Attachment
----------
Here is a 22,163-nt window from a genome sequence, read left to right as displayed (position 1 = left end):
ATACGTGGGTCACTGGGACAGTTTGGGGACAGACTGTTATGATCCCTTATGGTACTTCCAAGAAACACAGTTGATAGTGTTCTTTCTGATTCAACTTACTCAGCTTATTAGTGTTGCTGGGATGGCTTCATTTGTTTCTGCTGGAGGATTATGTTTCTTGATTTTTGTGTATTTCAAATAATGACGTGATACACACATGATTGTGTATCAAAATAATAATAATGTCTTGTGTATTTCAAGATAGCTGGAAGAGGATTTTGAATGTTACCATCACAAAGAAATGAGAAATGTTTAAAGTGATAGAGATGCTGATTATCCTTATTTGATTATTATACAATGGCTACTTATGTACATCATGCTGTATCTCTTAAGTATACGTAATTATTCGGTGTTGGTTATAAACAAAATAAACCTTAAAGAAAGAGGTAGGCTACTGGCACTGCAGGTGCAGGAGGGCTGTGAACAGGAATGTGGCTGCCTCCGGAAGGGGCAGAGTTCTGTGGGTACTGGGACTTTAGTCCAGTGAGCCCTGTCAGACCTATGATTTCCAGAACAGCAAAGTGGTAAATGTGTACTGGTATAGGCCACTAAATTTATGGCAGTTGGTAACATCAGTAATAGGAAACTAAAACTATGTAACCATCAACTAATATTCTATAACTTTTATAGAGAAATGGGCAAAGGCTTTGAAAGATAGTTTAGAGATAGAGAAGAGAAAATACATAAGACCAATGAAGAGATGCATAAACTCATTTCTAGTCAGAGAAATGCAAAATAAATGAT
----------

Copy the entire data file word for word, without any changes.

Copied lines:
Here is a 22,163-nt window from a genome sequence, read left to right as displayed (position 1 = left end):
ATACGTGGGTCACTGGGACAGTTTGGGGACAGACTGTTATGATCCCTTATGGTACTTCCAAGAAACACAGTTGATAGTGTTCTTTCTGATTCAACTTACTCAGCTTATTAGTGTTGCTGGGATGGCTTCATTTGTTTCTGCTGGAGGATTATGTTTCTTGATTTTTGTGTATTTCAAATAATGACGTGATACACACATGATTGTGTATCAAAATAATAATAATGTCTTGTGTATTTCAAGATAGCTGGAAGAGGATTTTGAATGTTACCATCACAAAGAAATGAGAAATGTTTAAAGTGATAGAGATGCTGATTATCCTTATTTGATTATTATACAATGGCTACTTATGTACATCATGCTGTATCTCTTAAGTATACGTAATTATTCGGTGTTGGTTATAAACAAAATAAACCTTAAAGAAAGAGGTAGGCTACTGGCACTGCAGGTGCAGGAGGGCTGTGAACAGGAATGTGGCTGCCTCCGGAAGGGGCAGAGTTCTGTGGGTACTGGGACTTTAGTCCAGTGAGCCCTGTCAGACCTATGATTTCCAGAACAGCAAAGTGGTAAATGTGTACTGGTATAGGCCACTAAATTTATGGCAGTTGGTAACATCAGTAATAGGAAACTAAAACTATGTAACCATCAACTAATATTCTATAACTTTTATAGAGAAATGGGCAAAGGCTTTGAAAGATAGTTTAGAGATAGAGAAGAGAAAATACATAAGACCAATGAAGAGATGCATAAACTCATTTCTAGTCAGAGAAATGCAAAATAAATGAT